you wippersnappers' who grew up with Naruta and Sailor Moon and Dragon Ball Z don't know how lucky you have it. All I had growing up is Thundarr the Barbarian. Once I saw Akira, once I saw Vampire Hunter D. So my youthful years I wasn't able to waste on absorbing endless anime. So I'm late to the party knowing about Sakuga and stuff. (but here's a page of compilation of sakuga artists) Anyway, watching these had me thinking about Glen Keane's exodus, and wanting to find a way to put his own stuff up on the screen, no inbetweener's no clean up artists. Nice to see a different branch of animation evolution. Interesting how 1 animator will be in charge of a whole scene, fx, characters, everything. Also had me thinking about economy storytelling. Interesting how they talk about how the motion tells the story.
Frame Modulation (Yatsua Otsuka) some scenes are smoother, some scenes are more choppy, save time and money by taking the expression of full animation and make it work in limited animation with frame modulationn.
A big focus on movement and motion and fx
talk about the evolution of super dynamic shots that really draw you in to the action because the camera and subject are getting totally warped. Not looking for the illusion of life in the motion, we're looking for a different utilization of japan's limited animation to create a really clear aesthetic. Snappy pose to pose, camera very active participant in the action.
in typical animation an animator lays out his key poses first then fills in the gaps later with inbetweens
the problem with doing it this way is the motion is always trying to arrive somewhere, with arms and legs just landing from pose to pose.
With really meticulous inbetweening you can try and smooth it out and make these smooth motion arcs, so you can't tell where the key poses are. But most of the time you can see where the key poses are, it's very obvious.
When you have movement like this, it's more in the disney school than anything else. It feels like the characters are being puppeted rather than moving in their own energy.
there's an animation legend out there who threw out this whole way of doing things and said I'm going to draw every frame myself and not pass my keys to an inbetweener, and this way I can have total control and my characters can have total freedom of not having to arive from pose to pose, or to do these buttery smooth motion arcs. This man animated some of the most legendary Battle scenes in modern anime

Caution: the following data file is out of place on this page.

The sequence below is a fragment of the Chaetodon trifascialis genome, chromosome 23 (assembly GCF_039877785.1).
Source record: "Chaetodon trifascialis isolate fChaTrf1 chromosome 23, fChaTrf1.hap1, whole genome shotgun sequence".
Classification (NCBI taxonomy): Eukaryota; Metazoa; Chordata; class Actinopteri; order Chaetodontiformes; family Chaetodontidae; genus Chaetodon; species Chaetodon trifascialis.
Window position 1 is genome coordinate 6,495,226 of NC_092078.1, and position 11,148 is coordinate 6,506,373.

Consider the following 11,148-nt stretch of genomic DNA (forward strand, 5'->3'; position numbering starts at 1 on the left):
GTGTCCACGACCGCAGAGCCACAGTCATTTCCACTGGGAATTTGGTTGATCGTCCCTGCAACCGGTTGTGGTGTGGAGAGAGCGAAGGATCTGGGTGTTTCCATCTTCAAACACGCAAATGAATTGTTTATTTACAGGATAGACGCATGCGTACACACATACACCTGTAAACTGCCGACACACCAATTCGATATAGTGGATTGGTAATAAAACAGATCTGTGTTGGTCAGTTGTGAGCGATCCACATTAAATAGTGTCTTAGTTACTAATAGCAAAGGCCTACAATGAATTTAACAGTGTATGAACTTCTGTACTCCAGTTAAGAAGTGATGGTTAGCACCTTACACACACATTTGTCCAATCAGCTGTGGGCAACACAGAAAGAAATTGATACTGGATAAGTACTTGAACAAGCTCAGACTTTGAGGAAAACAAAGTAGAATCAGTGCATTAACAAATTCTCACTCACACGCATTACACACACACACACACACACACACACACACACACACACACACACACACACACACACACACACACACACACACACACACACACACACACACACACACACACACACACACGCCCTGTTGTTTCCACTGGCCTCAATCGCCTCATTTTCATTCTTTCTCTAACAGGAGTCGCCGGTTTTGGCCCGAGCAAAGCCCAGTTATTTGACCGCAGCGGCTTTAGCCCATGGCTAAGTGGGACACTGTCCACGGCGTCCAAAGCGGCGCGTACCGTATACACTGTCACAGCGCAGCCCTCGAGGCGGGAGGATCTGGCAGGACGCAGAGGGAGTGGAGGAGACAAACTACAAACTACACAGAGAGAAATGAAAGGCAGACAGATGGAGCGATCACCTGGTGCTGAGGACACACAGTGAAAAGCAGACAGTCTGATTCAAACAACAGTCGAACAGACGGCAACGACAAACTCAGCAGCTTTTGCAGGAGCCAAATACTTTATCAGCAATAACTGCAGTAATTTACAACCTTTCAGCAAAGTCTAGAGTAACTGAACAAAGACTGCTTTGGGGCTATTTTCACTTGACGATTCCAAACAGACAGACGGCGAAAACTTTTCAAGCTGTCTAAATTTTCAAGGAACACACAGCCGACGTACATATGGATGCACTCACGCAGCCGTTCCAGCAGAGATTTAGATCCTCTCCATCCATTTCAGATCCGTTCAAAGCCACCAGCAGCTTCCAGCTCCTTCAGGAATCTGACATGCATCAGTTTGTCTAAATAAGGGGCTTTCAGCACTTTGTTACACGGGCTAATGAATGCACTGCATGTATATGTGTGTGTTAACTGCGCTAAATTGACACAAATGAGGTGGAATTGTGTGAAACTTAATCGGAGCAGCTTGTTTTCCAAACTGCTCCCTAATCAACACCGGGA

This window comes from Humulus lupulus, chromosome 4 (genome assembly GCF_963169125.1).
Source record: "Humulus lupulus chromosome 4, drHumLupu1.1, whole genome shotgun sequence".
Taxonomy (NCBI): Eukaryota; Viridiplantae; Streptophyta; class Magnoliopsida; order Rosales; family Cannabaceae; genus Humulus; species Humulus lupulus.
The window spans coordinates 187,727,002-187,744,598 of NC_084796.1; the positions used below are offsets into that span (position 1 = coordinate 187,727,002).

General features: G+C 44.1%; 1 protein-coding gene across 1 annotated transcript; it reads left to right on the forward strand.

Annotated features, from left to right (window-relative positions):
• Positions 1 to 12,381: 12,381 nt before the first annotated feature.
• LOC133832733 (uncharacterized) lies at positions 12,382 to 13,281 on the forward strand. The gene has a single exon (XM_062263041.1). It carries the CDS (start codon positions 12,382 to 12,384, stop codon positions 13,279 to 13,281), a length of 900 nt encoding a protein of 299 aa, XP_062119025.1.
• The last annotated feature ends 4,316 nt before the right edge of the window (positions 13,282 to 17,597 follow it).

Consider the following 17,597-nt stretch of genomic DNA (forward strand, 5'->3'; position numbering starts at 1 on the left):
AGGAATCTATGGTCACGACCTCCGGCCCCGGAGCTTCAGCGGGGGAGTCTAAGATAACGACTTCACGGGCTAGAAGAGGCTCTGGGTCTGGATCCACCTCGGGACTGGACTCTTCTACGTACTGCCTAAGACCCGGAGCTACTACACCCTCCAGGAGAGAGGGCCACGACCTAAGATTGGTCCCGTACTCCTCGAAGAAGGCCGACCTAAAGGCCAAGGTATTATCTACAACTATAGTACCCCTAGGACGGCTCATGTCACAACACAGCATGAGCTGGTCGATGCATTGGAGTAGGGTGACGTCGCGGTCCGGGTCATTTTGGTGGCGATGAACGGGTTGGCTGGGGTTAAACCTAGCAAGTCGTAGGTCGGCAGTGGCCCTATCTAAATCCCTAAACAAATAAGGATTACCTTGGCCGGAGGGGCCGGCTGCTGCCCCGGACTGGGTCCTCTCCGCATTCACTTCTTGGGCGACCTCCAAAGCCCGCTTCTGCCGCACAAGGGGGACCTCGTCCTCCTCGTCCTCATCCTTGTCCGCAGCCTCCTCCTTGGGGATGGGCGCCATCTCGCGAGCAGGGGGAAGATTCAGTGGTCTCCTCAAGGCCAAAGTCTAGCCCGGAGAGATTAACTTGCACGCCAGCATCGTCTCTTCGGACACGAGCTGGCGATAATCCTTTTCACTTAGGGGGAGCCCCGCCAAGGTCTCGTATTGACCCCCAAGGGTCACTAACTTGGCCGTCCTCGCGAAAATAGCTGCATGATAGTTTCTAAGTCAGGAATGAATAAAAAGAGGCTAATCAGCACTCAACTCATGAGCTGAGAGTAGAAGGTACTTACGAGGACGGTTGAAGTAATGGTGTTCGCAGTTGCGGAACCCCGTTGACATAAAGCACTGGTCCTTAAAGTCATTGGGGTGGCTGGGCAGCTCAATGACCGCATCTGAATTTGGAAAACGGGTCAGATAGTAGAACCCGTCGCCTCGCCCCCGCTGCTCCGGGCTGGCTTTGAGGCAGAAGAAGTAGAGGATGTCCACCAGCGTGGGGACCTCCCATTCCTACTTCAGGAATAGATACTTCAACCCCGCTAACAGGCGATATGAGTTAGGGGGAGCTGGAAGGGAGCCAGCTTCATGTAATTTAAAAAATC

when you watch this series this scene really sticks out because suddenly these mecha are imbued with weight and momentum. The weightlessness and jitteryness that's common to anime is pretty much gone, and every blow carries the force of a thousand tons .
Iso calls his style full limited because he's trying to convey sophisticated motion while animationg on the 2's and 3's, so the animation is both jerky but very rich and full of movement, with many parts oscillating and moving with their own energy
with Ryo Timo it almost looks like dirty pencil lines all over the place
Some of you may have seen anime with very good stories, but lackluster storytelling.
Some of you may have seen anime with silly stories, but brought to life with very good storytelling.
The director of The Girl who Leapt Through time He understands how to use the power of animation to convey a pivotal scene. The running scene conveys the sudden determination of a character who had been pretty aimless until this point, and not through expositino, but by an animator slogging it out on the frames.
You can credit the director for knowing how to use his animation team, but it's really the animators doing the real thinking of "How do I express with motion? How do I draw a series of pictures to make the audience feel what my characters feel? How do I make the audience feel what my characters feel? How do I make the audience understand what my characters are going through?" That's the nitty gritty of storytellilng where animator's are front and center.
When it's directed by nobody, when it's animated by nobody, the all important question about how best to tell this story goes unanswered. (a fast deadline and farmed out to korea)
It's one thing to say on paper "stuff happens and charaacters feel sad" but it takes the power of artists to make it real.
also a fun 4 parter about the animation pipeline in Japan